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Say there is an image or diagram I want to use from a website. I request permission to use said image. They never respond. Can I use that image in a book I'm writing?

Or do I even need permission if there is no copyright information on the website nor on the image itself? Can I just list the image's website in the appendix of my book?

https://fairuse.stanford.edu/overview/introduction/getting-permission/

Also, I have searched on free use image websites like Unsplash. They usually have photographs, not diagrams or functional drawings of the material in my book. So I am specifically wondering about getting images from random .com websites.

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Copyright protection exists for any work (picture, paragraph, song etc), and persists for many years until it expires. Unless the work was created a long time ago, or was created by the US government (not the same as "funded by government money"), you should assume that the work is protected. That means that you must have permission to copy it. Sometimes, a work has associated with it some such permission, in the form of a "license". Without such a license, you have to request the copyright owner for permission to copy – whether or not they say that the work is protected by copyright (because by law it is protected, so they don't have to say that it is).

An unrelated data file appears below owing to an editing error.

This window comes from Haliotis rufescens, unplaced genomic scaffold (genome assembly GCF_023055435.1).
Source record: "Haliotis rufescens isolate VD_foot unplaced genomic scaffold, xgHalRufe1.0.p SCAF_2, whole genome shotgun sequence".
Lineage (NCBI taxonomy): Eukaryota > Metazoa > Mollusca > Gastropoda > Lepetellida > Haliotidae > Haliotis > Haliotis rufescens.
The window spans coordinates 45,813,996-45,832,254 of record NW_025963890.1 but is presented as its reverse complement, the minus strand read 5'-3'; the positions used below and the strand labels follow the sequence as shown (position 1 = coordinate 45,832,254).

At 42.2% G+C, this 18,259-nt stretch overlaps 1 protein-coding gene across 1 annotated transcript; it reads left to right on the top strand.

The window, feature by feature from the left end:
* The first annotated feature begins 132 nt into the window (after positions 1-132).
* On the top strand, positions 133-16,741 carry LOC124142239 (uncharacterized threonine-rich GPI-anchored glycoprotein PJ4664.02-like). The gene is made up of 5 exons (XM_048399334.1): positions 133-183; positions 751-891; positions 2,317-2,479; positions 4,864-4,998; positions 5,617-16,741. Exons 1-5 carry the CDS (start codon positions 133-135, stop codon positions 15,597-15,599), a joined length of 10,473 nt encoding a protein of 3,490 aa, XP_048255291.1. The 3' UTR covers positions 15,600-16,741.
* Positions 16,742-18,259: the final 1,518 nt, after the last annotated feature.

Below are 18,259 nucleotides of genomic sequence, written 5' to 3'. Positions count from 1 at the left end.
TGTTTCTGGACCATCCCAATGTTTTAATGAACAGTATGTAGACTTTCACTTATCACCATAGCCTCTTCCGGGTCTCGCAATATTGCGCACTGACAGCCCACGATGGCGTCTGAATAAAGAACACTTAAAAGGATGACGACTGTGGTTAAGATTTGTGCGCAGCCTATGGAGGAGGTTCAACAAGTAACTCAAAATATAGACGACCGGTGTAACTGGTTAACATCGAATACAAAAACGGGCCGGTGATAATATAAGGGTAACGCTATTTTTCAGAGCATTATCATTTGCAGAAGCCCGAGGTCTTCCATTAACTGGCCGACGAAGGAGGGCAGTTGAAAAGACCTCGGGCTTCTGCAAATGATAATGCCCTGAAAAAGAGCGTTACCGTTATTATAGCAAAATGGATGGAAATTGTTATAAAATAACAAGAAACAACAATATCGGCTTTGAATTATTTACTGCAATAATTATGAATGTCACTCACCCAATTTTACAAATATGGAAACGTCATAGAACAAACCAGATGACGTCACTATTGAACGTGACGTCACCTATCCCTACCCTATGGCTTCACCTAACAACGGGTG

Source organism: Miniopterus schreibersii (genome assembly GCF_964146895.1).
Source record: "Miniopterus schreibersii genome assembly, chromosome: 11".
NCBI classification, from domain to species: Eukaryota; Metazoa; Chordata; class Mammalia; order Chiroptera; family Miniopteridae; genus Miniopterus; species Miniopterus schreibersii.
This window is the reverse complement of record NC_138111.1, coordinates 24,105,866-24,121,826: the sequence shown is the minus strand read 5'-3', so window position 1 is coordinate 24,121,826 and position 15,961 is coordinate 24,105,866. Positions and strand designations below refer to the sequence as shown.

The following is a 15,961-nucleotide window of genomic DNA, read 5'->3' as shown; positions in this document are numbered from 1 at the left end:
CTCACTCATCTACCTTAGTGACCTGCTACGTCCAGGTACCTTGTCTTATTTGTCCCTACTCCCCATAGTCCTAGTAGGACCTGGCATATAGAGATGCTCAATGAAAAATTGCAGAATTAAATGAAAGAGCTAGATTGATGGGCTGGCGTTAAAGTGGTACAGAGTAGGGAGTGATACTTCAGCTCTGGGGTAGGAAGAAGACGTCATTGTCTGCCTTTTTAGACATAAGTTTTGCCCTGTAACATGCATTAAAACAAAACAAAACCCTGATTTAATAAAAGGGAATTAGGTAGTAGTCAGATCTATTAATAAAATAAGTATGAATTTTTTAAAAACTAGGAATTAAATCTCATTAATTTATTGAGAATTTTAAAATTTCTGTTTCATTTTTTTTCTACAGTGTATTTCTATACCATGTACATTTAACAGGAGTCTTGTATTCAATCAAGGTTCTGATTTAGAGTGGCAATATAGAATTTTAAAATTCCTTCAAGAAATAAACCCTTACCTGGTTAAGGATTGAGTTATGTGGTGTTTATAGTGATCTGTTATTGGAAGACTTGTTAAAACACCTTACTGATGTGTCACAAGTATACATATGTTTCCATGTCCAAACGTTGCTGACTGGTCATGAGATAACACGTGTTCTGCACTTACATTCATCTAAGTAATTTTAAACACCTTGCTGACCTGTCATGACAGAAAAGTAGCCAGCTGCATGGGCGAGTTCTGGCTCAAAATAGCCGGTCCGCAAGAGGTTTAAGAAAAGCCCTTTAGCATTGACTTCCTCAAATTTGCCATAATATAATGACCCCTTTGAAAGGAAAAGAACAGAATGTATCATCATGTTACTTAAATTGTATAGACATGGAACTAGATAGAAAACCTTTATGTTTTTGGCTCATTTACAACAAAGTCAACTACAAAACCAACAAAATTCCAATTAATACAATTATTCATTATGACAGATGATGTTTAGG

If you request permission to copy, and do not receive the required permission, then you cannot legally copy the work. The copyright holder has no obligation to explicitly deny permission. You can certainly list the URL for an image, you just cannot copy the image in your book.

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  • But sometimes you can use an image without requesting permission
    – phoog
    Dec 12, 2022 at 2:47
  • @phoog If you have a legal right to do something, and you were planning to do that thing anyway, then it wouldn't make much sense to ask permission first. For example, if you have a legal right to smoke in a certain public place, then you shouldn't ask someone nearby "do you mind if I smoke here" unless you actually intend to respect her answer yes/no. Even if you have no legal obligation to follow her "no, I'd rather you not smoke here" response, for example.
    – Brandin
    Dec 12, 2022 at 8:24
  • @Brandin that's true, but people may also ask permission because they are unaware that permission is unnecessary. This is more likely in the field of copyright, which is often misunderstood, than in the smoking example.
    – phoog
    Dec 12, 2022 at 9:00
  • So all images that are not creative commons are copyrighted by default?
    – adamaero
    Dec 12, 2022 at 13:35

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